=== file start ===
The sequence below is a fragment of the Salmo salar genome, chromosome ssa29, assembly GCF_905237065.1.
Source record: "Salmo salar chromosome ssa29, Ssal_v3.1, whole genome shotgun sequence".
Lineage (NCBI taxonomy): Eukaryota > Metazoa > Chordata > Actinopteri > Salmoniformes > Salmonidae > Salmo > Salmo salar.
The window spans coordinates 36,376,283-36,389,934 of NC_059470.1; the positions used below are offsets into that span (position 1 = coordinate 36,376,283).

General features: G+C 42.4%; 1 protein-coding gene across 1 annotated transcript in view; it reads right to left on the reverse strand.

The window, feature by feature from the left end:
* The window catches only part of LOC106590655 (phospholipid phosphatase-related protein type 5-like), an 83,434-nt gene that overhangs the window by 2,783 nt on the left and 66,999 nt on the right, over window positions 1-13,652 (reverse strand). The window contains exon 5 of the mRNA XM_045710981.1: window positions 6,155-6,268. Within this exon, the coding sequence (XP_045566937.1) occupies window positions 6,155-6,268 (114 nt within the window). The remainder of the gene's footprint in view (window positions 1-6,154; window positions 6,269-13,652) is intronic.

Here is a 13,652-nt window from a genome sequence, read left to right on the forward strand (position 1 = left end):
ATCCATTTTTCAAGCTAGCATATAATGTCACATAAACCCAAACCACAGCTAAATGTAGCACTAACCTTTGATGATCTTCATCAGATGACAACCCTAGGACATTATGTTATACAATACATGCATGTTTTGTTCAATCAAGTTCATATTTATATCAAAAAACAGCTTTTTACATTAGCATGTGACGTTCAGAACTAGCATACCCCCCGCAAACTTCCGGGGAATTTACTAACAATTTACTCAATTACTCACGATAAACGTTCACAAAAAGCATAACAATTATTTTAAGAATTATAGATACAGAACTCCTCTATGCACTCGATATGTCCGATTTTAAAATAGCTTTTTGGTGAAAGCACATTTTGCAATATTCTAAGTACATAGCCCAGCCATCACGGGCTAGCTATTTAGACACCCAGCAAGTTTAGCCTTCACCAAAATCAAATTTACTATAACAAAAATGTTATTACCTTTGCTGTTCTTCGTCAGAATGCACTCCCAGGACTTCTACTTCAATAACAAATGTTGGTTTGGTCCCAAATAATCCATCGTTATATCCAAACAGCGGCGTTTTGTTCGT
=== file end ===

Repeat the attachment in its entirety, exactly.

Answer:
The sequence below is a fragment of the Salmo salar genome, chromosome ssa29, assembly GCF_905237065.1.
Source record: "Salmo salar chromosome ssa29, Ssal_v3.1, whole genome shotgun sequence".
Lineage (NCBI taxonomy): Eukaryota > Metazoa > Chordata > Actinopteri > Salmoniformes > Salmonidae > Salmo > Salmo salar.
The window spans coordinates 36,376,283-36,389,934 of NC_059470.1; the positions used below are offsets into that span (position 1 = coordinate 36,376,283).

General features: G+C 42.4%; 1 protein-coding gene across 1 annotated transcript in view; it reads right to left on the reverse strand.

The window, feature by feature from the left end:
* The window catches only part of LOC106590655 (phospholipid phosphatase-related protein type 5-like), an 83,434-nt gene that overhangs the window by 2,783 nt on the left and 66,999 nt on the right, over window positions 1-13,652 (reverse strand). The window contains exon 5 of the mRNA XM_045710981.1: window positions 6,155-6,268. Within this exon, the coding sequence (XP_045566937.1) occupies window positions 6,155-6,268 (114 nt within the window). The remainder of the gene's footprint in view (window positions 1-6,154; window positions 6,269-13,652) is intronic.

Here is a 13,652-nt window from a genome sequence, read left to right on the forward strand (position 1 = left end):
ATCCATTTTTCAAGCTAGCATATAATGTCACATAAACCCAAACCACAGCTAAATGTAGCACTAACCTTTGATGATCTTCATCAGATGACAACCCTAGGACATTATGTTATACAATACATGCATGTTTTGTTCAATCAAGTTCATATTTATATCAAAAAACAGCTTTTTACATTAGCATGTGACGTTCAGAACTAGCATACCCCCCGCAAACTTCCGGGGAATTTACTAACAATTTACTCAATTACTCACGATAAACGTTCACAAAAAGCATAACAATTATTTTAAGAATTATAGATACAGAACTCCTCTATGCACTCGATATGTCCGATTTTAAAATAGCTTTTTGGTGAAAGCACATTTTGCAATATTCTAAGTACATAGCCCAGCCATCACGGGCTAGCTATTTAGACACCCAGCAAGTTTAGCCTTCACCAAAATCAAATTTACTATAACAAAAATGTTATTACCTTTGCTGTTCTTCGTCAGAATGCACTCCCAGGACTTCTACTTCAATAACAAATGTTGGTTTGGTCCCAAATAATCCATCGTTATATCCAAACAGCGGCGTTTTGTTCGT